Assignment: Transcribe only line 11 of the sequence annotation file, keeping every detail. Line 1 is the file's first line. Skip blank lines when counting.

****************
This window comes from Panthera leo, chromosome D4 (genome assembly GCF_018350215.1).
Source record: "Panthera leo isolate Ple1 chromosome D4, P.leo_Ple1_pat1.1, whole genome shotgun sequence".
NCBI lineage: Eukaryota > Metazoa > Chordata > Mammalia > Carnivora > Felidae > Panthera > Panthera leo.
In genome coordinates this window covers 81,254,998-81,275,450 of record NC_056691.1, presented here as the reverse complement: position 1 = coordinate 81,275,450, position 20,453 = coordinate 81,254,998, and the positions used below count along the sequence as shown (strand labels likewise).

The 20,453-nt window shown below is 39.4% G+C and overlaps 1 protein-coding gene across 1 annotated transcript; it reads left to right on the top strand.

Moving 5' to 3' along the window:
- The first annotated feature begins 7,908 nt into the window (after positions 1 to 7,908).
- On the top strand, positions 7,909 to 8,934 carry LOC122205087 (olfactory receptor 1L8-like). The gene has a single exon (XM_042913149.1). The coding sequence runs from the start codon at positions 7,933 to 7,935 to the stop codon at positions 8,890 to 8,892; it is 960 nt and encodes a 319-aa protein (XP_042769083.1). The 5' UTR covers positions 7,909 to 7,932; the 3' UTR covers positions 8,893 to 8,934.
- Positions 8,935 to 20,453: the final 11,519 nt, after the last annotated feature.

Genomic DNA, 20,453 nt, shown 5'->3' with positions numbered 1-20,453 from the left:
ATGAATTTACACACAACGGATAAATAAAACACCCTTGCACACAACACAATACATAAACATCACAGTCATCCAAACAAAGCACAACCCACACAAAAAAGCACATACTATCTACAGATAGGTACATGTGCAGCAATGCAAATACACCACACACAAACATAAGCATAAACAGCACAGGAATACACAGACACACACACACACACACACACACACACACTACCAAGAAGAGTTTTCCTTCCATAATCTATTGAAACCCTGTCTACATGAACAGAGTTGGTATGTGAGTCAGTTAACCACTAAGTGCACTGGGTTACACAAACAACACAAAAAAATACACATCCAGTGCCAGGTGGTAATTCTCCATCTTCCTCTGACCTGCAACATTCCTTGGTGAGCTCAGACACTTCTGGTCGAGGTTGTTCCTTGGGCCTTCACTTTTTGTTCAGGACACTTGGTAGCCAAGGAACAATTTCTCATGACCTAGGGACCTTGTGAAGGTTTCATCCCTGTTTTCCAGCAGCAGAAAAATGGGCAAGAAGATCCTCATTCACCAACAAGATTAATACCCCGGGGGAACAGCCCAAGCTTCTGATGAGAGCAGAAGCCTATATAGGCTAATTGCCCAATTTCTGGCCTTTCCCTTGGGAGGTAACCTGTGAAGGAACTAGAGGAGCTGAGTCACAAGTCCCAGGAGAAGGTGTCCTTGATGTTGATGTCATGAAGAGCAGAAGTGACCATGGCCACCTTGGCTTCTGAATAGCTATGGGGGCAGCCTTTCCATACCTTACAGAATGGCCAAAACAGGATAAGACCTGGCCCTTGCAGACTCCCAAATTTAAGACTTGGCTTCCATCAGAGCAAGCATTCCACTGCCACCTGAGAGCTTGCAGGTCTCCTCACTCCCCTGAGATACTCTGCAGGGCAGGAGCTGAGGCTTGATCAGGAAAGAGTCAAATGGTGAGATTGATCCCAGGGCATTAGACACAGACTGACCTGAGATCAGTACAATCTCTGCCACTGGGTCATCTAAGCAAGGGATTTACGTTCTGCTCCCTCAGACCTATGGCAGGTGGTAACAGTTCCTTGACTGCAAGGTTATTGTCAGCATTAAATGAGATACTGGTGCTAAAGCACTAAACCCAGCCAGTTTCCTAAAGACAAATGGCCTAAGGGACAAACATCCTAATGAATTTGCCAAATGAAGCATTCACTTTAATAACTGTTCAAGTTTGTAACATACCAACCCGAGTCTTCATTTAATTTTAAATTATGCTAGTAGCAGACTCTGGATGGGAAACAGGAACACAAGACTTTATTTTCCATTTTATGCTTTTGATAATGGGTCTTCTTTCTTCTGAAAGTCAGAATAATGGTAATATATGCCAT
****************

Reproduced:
ATGAATTTACACACAACGGATAAATAAAACACCCTTGCACACAACACAATACATAAACATCACAGTCATCCAAACAAAGCACAACCCACACAAAAAAGCACATACTATCTACAGATAGGTACATGTGCAGCAATGCAAATACACCACACACAAACATAAGCATAAACAGCACAGGAATACACAGACACACACACACACACACACACACACACACTACCAAGAAGAGTTTTCCTTCCATAATCTATTGAAACCCTGTCTACATGAACAGAGTTGGTATGTGAGTCAGTTAACCACTAAGTGCACTGGGTTACACAAACAACACAAAAAAATACACATCCAGTGCCAGGTGGTAATTCTCCATCTTCCTCTGACCTGCAACATTCCTTGGTGAGCTCAGACACTTCTGGTCGAGGTTGTTCCTTGGGCCTTCACTTTTTGTTCAGGACACTTGGTAGCCAAGGAACAATTTCTCATGACCTAGGGACCTTGTGAAGGTTTCATCCCTGTTTTCCAGCAGCAGAAAAATGGGCAAGAAGATCCTCATTCACCAACAAGATTAATACCCCGGGGGAACAGCCCAAGCTTCTGATGAGAGCAGAAGCCTATATAGGCTAATTGCCCAATTTCTGGCCTTTCCCTTGGGAGGTAACCTGTGAAGGAACTAGAGGAGCTGAGTCACAAGTCCCAGGAGAAGGTGTCCTTGATGTTGATGTCATGAAGAGCAGAAGTGACCATGGCCACCTTGGCTTCTGAATAGCTATGGGGGCAGCCTTTCCATACCTTACAGAATGGCCAAAACAGGATAAGACCTGGCCCTTGCAGACTCCCAAATTTAAGACTTGGCTTCCATCAGAGCAAGCATTCCACTGCCACCTGAGAGCTTGCAGGTCTCCTCACTCCCCTGAGATACTCTGCAGGGCAGGAGCTGAGGCTTGATCAGGAAAGAGTCAAATGGTGAGATTGATCCCAGGGCATTAGACACAGACTGACCTGAGATCAGTACAATCTCTGCCACTGGGTCATCTAAGCAAGGGATTTACGTTCTGCTCCCTCAGACCTATGGCAGGTGGTAACAGTTCCTTGACTGCAAGGTTATTGTCAGCATTAAATGAGATACTGGTGCTAAAGCACTAAACCCAGCCAGTTTCCTAAAGACAAATGGCCTAAGGGACAAACATCCTAATGAATTTGCCAAATGAAGCATTCACTTTAATAACTGTTCAAGTTTGTAACATACCAACCCGAGTCTTCATTTAATTTTAAATTATGCTAGTAGCAGACTCTGGATGGGAAACAGGAACACAAGACTTTATTTTCCATTTTATGCTTTTGATAATGGGTCTTCTTTCTTCTGAAAGTCAGAATAATGGTAATATATGCCAT